Actually, It’s Bernard
The legendary professor of public administration with the funny nickname is retiring, concluding a career launched in Metro Studies but always most fondly recalled by those in his classroom.
If you were about to meet a man named Bunny Jump, you’d expect someone jolly and comical. Then, when you actually encountered the man, you’d discover someone who seemed, if anything, just a little gruff.
Over time, both impressions would prove false.
Those close to Bunny Jump, though, view the name as appropriate nonetheless, fitting a man they describe as warm, modest, compassionate, virtuous, and loyal.
“He wears his brilliance well,” says Joe Mareane ’79 MPA, chief fiscal officer for Onondaga County and former Jump student. “He is patient, calm, reassuring, and responsive. Dr. Jump had a wonderful knack for reassuring a bunch of polisci majors that
the complexities of public finance are within their reach, and a teaching style that fulfills that promise.”
Jump—whose nickname is, in England, a common diminutive of his actual name, Bernard—will retire at the close of this academic year as professor emeritus and former chair of public administration.
Jump joined Maxwell 28 years ago as a senior researcher in the Metropolitan Studies program, predecessor of the Center for Policy Research. In the mid-1970s, he recalls, it was the “place to be.”
“The Maxwell School was highly regarded and Metropolitan Studies was among the top research institutions for public policy,” Jump says.
"Every successful group needs a calming influence, and he was it. It was an early sign of his special leadership qualities."
Roy Bahl, former research associate, Metropolitan Studies
He became part of what long-time administrative assistant and close friend Esther Gray terms the “Rat Pack of Metro Studies,” consisting of Jump and faculty members Roy Bahl, Jesse Burkhead, David Greytak, Guthrie Birkhead, and Larry Schroeder. They hailed
from a variety of academic disciplines but were bound as public policy researchers. In those days, Metro Studies was knee-deep in research related to the bankruptcy and financial bailout of New York City.
“We were in an old house, and it was a hotbed of activity—the most exciting place, with the most energy, you could imagine,” remembers Bahl, now dean of the Andrew Young School of Policy Studies at Georgia State University. “We were all young, believed
we were never without the correct answer to any question, and were convinced that most administrators were lifelong clowns. Bunny was always the voice of reason and kept us — mostly — out of trouble. I think every successful group needs a calming
influence, and he was it. It was an early sign of his special leadership qualities.”
Those qualities were called on particularly in the decade-and-a-half that Jump chaired Public Administration. He set the bar high for the department, but, according to Schroeder, Jump’s leadership style was one of consensus building, alleviating any potential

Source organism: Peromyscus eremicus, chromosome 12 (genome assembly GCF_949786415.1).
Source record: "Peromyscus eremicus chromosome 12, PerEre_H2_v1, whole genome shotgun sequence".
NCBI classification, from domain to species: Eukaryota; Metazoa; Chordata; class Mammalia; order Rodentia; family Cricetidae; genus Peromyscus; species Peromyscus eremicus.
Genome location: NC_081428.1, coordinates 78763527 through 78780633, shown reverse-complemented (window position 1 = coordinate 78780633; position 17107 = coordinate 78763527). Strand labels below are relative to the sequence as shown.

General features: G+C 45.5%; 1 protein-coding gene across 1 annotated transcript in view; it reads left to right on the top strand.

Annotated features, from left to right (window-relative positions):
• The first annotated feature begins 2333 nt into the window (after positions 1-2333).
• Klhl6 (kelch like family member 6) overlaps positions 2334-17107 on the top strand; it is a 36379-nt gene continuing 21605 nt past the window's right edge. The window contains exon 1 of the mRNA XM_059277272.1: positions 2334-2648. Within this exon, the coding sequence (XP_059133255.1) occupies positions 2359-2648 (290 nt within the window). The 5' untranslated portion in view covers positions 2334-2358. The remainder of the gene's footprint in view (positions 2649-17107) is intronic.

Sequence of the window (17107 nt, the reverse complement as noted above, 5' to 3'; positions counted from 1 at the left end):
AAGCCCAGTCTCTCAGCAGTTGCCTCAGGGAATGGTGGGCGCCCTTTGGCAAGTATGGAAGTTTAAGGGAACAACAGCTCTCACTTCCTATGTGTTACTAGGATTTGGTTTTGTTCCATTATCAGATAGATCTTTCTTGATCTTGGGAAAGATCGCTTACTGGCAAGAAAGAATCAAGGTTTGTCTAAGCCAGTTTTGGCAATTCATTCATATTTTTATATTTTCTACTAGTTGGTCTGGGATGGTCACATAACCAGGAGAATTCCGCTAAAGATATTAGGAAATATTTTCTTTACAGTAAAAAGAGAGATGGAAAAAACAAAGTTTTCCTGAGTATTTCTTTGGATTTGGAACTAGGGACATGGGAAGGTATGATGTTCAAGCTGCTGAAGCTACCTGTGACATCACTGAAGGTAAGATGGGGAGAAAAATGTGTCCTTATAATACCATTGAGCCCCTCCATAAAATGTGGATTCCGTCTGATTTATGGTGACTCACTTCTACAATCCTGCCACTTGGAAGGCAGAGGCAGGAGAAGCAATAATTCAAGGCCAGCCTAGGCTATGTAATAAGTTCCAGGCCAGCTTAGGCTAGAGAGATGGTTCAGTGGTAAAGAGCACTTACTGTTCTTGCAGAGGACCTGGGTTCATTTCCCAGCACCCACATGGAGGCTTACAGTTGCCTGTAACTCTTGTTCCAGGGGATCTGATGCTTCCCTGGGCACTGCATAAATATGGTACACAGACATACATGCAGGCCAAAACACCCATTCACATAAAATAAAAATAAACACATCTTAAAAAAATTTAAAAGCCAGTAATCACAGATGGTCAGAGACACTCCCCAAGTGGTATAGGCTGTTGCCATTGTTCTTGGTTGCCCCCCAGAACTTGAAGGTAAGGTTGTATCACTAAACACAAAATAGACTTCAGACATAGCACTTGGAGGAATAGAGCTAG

animosity. “He was able to lead the department in a way that decisions could be made seriously, but also civilly,” Schroeder says.
Another long-time member of the department, Stuart Bretschneider, notes that Jump made sure junior faculty were given the resources they needed and that beginning faculty were never pressured to take on additional commitments outside their roles as professors
Astrid Merget, who, in 1995, succeeded Jump as department chair, sums up Jump’s tenure in departmental administration. “Bunny worked tirelessly, persistently, and patiently to guarantee a curriculum that was on the cutting edge; to assemble the highest
caliber of faculty and staff; to recruit the very best students in successive classes; and to cultivate a professional community of aspiring professionals and scholars,” says Merget, who is now dean of Indiana University’s School of Public and Environmental
As with any celebrated faculty member, though, the broad and constant measure of Jump’s career is his legacy as a teacher. “Good students who want to learn motivate you,” he explains. He’d made the decision to teach while an undergraduate himself. “I
probably would have gone into business,” he says, “if a couple of good professors hadn’t encouraged me to pursue a PhD.”
According to Christine Omolino ’96 MPA, former student and now assistant director of public administration, Jump was a special professor because he was up-front about his expectations, always went above and beyond the call of duty, and treated students
as colleagues. He never feared admitting he didn’t know something; he’d promise to find out and get back to you, which he always did. (Jump’s enthusiasm for teaching did not go unnoticed. In 1999, he was selected as Syracuse University Alumni Outstanding
Teacher of the Year.)
Amy Kneedler Donahue ’96 MPA/’00 PhD (PA), another former student (now senior advisor to the Administrator for Homeland Security), remembers Jump’s humor. “A moment that few of us will ever forget,” she says, “is the time Bunny donned a sparkling tiara.
It was startlingly incongruous — and therefore uproariously funny — to see a man of so much dignity do something so silly. But his subtle humor and ability to laugh at himself are precisely what substantiates his dignity and garners so much respect
from so many.”
Although Jump’s teaching days are over, he plans on hanging around a little longer to conduct research. Eventually he and his wife Betsy may make the move to a warmer region and escape the one thing he won’t miss about Syracuse: the snow.
This article appeared in the spring 2004 print edition of Maxwell Perspective © Maxwell School of Syracuse University. To request a copy, e-mail firstname.lastname@example.org.